Clark University has announced the student speakers for the May 21 Commencement 2023 ceremony.
Glory Phipps ’23, a philosophy major and former vice president of the Student Council who is planning a law career, will address her fellow undergraduates.
Idriss Laouali Abdou, MBA ’23, a software engineer and creator of an app that helps guide students through the college application process, will speak to members of the graduate school.
As she was drafting her proposed speech for this year’s Commencement ceremony, senior Glory Phipps hunted for the perfect metaphor to describe the Class of 2023.
They were a resilient group, this she knew. Beginning in the spring of their first year, this class lost a chunk of their on-campus experience to COVID-19, and felt the virus’s impact in a host of ways throughout most of their four years. The joy of their college experience was partly dulled by the realities of remote and hybrid learning; regular testing; physical distancing; cancellations of sports seasons and theatrical shows; and in-person interactions conducted from behind muffling masks.
But the Class of 2023 also thrived despite the challenges, accomplishing great things in classrooms and labs (remotely and in-person), delivering rousing performances from the stage, and competing at a high level on the athletic fields and courts once the games were resumed.
Phipps finally found her inspiration in a poem by the late rapper Tupac Shakur about a rose that fights its way through a crack in the concrete, and blooms.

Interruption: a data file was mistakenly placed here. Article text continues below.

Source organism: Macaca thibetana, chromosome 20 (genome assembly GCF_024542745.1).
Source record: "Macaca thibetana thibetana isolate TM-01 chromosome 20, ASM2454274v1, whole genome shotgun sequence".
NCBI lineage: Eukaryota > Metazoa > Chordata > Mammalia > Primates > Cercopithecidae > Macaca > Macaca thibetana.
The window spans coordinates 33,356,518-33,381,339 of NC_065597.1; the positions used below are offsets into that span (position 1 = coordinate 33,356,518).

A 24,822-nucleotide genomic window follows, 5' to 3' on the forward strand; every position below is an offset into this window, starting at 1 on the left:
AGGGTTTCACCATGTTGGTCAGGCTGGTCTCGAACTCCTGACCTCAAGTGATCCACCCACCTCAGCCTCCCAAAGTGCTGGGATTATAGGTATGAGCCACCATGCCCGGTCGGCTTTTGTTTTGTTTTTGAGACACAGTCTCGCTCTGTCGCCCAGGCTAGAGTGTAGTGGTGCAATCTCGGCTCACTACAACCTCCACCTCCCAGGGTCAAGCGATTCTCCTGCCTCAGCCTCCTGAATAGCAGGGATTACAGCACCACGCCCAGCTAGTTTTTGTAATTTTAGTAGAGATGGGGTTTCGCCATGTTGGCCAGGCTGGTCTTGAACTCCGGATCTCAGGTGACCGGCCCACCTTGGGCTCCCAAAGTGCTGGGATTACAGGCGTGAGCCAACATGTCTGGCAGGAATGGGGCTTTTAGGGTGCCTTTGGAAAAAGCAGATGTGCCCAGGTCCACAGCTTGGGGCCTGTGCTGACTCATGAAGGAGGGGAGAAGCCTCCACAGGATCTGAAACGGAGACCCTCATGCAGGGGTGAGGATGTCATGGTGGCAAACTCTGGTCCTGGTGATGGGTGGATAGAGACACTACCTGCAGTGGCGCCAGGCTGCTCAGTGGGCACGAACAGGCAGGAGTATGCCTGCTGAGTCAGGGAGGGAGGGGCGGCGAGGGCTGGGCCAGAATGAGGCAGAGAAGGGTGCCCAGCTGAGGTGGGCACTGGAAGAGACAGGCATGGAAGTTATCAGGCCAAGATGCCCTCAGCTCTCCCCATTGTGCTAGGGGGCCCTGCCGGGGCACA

“Despite the hardships we faced from COVID and other things throughout our college years, we were able to blossom into who we are today,” Phipps says. “First you only see cement, then a bud, then the rose. And yes, the rose is beautiful, but it’s also strong — it has thorns. We’re that way: We had the strength to fight for what we believe in, and we always had our community.”
Phipps is a philosophy major who grew to love the lively classroom discussions — sometimes arguments — around deep and twisty topics that connected ancient theories with contemporary questions of ethics and morality. These debates helped spark an interest in the law, which she intends to pursue as a career. After taking a gap year to earn some money and solidify her plans, Phipps intends to enroll in law school, preferably New York University, which offers a dual-degree program that will allow her to earn a law degree and a master’s in philosophy.
Phipps, whose passion for social justice prompted her to raise campus awareness about issues of concern among communities of color, is leaning toward a career in civil rights law. She notes that as the product of “a low-income black and brown community” in Brooklyn, “I’ve seen the treatment of people who do not have access to resources and do not know their legal rights.” She wants to be an advocate for those who need help navigating a criminal justice system that, she says, is tilted against them.
She enjoyed helping fellow students at Clark find their voice. She became involved in campus government when, as a representative for Dodd Hall, she advocated for renovations in the student lounge. As vice president of Student Council this year, Phipps was a vital presence on the executive board, “bridging communities, meeting with constituents, and working on initiatives.”